Name                 PropertyType   IsMandatory Values
----                 ------------   ----------- ------
Name                 [string]              True {}
Credential           [PSCredential]       False {}
DependsOn            [string[]]           False {}
Ensure               [string]             False {Absent, Present}
IncludeAllSubFeature [bool]               False {}
LogPath              [string]             False {}
PsDscRunAsCredential [PSCredential]       False {}
Source               [string]             False {}

The DSC module name and version are first set in Puppet, followed by the DSC properties “ensure” and “name.” The DSC module name, version, properties and their values can all be obtained by running Get-DSCResource. Setting the “ensure” property to “present” means that the SNMP-Service will be installed if is not already. In contrast, “absent” would uninstall it.

dsc {'SNMP-Service':
  resource_name => 'WindowsFeature',
  module        => {
    name    => 'PSDesiredStateConfiguration',
    version => '1.1'
  },
  properties => {
    ensure => 'present',
    name   => 'SNMP-Service',
  }
} ->

Next, we use the same DSC module as above “PSDesiredStateConfiguration” to ensure RSAT tools are also installed. You will notice that the only change in this section is that the “name” property is changed to “RSAT-SNMP.”

dsc {'SNMP-RSAT':
  resource_name => 'WindowsFeature',
  module        => {
    name    => 'PSDesiredStateConfiguration',
    version => '1.1'
  },
  properties => {
    ensure => 'present',
    name   => 'RSAT-SNMP',
  }
} ->

Finally, we will use the cSNMPCommunity DSC resource to ensure that the SNMP community name is set to “Test” and that the “right” is “ReadOnly.” We can use the Get-DSCResource cmdlet again to find what properties are available:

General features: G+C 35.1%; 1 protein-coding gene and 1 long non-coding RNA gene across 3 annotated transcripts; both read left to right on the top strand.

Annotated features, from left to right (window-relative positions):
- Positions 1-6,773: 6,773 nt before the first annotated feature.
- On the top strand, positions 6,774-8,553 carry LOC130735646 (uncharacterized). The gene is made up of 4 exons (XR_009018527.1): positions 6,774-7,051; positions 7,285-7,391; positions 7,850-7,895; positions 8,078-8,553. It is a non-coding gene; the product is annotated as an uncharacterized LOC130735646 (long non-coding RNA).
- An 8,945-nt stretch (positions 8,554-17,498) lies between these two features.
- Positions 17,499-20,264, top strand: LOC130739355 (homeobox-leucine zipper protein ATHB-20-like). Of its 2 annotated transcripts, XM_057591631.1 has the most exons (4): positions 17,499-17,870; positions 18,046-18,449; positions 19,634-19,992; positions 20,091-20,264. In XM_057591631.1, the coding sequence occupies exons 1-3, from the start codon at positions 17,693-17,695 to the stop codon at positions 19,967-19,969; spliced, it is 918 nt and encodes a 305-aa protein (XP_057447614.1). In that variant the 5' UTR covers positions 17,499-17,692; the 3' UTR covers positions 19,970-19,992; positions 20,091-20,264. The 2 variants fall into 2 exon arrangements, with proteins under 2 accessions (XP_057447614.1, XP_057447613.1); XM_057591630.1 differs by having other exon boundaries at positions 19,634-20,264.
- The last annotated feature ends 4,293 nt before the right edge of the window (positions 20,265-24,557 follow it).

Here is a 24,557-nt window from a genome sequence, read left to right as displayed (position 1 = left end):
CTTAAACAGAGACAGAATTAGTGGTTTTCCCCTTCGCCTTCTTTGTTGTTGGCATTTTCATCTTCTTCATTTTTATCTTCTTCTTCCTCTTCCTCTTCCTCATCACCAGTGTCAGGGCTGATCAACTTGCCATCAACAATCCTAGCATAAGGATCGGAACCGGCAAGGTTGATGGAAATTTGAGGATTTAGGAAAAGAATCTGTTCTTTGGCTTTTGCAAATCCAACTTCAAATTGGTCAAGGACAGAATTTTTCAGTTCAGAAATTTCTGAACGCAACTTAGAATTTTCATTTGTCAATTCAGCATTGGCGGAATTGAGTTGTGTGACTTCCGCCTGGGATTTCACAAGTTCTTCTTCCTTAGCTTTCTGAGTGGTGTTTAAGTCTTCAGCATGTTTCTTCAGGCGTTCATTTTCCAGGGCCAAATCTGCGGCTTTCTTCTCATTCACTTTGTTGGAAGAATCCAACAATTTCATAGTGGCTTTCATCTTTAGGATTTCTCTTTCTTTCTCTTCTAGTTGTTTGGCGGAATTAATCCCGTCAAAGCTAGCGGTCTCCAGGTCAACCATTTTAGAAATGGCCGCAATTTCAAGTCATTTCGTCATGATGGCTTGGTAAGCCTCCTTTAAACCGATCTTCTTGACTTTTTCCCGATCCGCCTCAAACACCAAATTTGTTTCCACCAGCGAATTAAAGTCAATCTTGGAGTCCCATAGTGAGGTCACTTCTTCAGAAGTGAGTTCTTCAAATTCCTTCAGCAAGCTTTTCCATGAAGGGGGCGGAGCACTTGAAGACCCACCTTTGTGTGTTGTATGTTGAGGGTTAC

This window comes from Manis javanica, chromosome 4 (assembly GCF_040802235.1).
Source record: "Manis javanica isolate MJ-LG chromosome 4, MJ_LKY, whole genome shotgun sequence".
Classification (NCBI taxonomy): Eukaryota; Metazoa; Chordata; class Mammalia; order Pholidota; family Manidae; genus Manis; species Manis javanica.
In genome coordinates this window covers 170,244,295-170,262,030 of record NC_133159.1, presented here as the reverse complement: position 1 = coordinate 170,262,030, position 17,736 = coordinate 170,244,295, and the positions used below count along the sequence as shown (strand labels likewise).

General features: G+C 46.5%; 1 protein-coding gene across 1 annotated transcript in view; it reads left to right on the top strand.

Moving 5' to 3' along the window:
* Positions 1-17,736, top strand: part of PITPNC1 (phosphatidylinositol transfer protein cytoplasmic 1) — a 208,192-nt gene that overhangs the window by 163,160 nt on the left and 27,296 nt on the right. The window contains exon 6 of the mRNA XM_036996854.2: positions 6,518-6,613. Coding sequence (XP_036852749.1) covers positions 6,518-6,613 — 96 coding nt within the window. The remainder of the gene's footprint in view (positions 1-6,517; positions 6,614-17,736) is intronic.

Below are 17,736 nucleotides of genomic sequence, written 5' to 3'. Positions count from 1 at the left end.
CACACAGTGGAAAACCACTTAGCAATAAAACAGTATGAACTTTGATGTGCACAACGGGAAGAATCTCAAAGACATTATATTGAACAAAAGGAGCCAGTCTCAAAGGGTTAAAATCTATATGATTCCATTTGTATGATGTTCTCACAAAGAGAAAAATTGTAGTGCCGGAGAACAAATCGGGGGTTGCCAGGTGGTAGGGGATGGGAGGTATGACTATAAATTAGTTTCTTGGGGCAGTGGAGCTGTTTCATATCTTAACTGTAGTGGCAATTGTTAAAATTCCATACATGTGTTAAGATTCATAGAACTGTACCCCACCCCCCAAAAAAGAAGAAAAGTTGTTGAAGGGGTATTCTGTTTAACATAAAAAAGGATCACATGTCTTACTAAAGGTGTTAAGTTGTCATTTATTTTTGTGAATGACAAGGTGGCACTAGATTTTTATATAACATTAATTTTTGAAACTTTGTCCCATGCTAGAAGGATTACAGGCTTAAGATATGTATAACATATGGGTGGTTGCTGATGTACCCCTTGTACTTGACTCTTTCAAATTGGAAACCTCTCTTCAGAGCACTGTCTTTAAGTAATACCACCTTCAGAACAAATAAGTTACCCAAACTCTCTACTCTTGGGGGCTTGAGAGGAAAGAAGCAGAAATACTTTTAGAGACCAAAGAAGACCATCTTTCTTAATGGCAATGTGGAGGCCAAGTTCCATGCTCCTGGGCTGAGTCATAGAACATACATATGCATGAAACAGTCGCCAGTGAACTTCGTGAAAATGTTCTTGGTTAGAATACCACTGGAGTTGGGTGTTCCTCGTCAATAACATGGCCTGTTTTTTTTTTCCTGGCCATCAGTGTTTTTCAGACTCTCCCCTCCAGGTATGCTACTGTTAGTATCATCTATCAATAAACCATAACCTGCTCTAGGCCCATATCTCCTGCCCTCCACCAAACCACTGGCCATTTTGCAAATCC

PS C:\> Get-DscResource -Module cSNMP -Name cSNMPCommunity | Select-Object -ExpandProperty Properties

Name                 PropertyType   IsMandatory Values
----                 ------------   ----------- ------
Community            [string]              True {}
Ensure               [string]              True {Absent, Present}
Right                [string]              True {None, Notify, ReadCreate, ReadOnly...}
DependsOn            [string[]]           False {}
PsDscRunAsCredential [PSCredential]       False {}

The DSC properties ensure, name, and right are all represented in Puppet to ensure that our SNMP service is configured.

dsc {'SNMP-Community':
  resource_name => 'cSNMPCommunity',
  module        => {
    name    => 'cSNMP',
    version => '1.0.33',
  },
  properties => {
    ensure => 'present',
    community   => 'Test',
    right => 'ReadOnly',
  }
}

Now, if I run Puppet on a node, we see all of the steps created in our manifest apply:

Notice: /Stage[main]/Main/Node[puppetagent-win]/Exec[Set-NuGetProvider]/returns: executed successfully
Notice: /Stage[main]/Main/Node[puppetagent-win]/Exec[Set-PSGalleryTrusted]/returns: executed successfully
Notice: /Stage[main]/Main/Node[puppetagent-win]/Exec[xPSDesiredStateConfiguration-Install]/returns: executed successfully
Notice: /Stage[main]/Main/Node[puppetagent-win]/Exec[cSNNP-Install]/returns: executed successfully
Notice: /Stage[main]/Main/Node[puppetagent-win]/Dsc[SNMP-Service]/ensure: invoked {"name"=>"PSDesiredStateConfiguration", "version"=>"1.1"}\WindowsFeature
Notice: /Stage[main]/Main/Node[puppetagent-win]/Dsc[SNMP-RSAT]/ensure: invoked {"name"=>"PSDesiredStateConfiguration", "version"=>"1.1"}\WindowsFeature
Notice: /Stage[main]/Main/Node[puppetagent-win]/Dsc[SNMP-Community]/ensure: invoked {"name"=>"cSNMP", "version"=>"1.0.33"}\cSNMPCommunity
Info: Creating state file C:/ProgramData/PuppetLabs/puppet/cache/state/state.yaml
Notice: Applied catalog in 78.17 seconds 

Using Puppet with the dsc_lite module provides a flexible method to use a variety of custom DSC resources. We can setup and distribute DSC resources with the exec resource type in Puppet and then map those DSC resource properties found in the Get-DSCResource command into a Puppet manifest quite easily.

Dan Franciscus is a systems administrator at the Institute for Advanced Study in Princeton, NJ. He is an active freelance writer for several technical sites. You can follow him on Twitter at @dan_franciscus.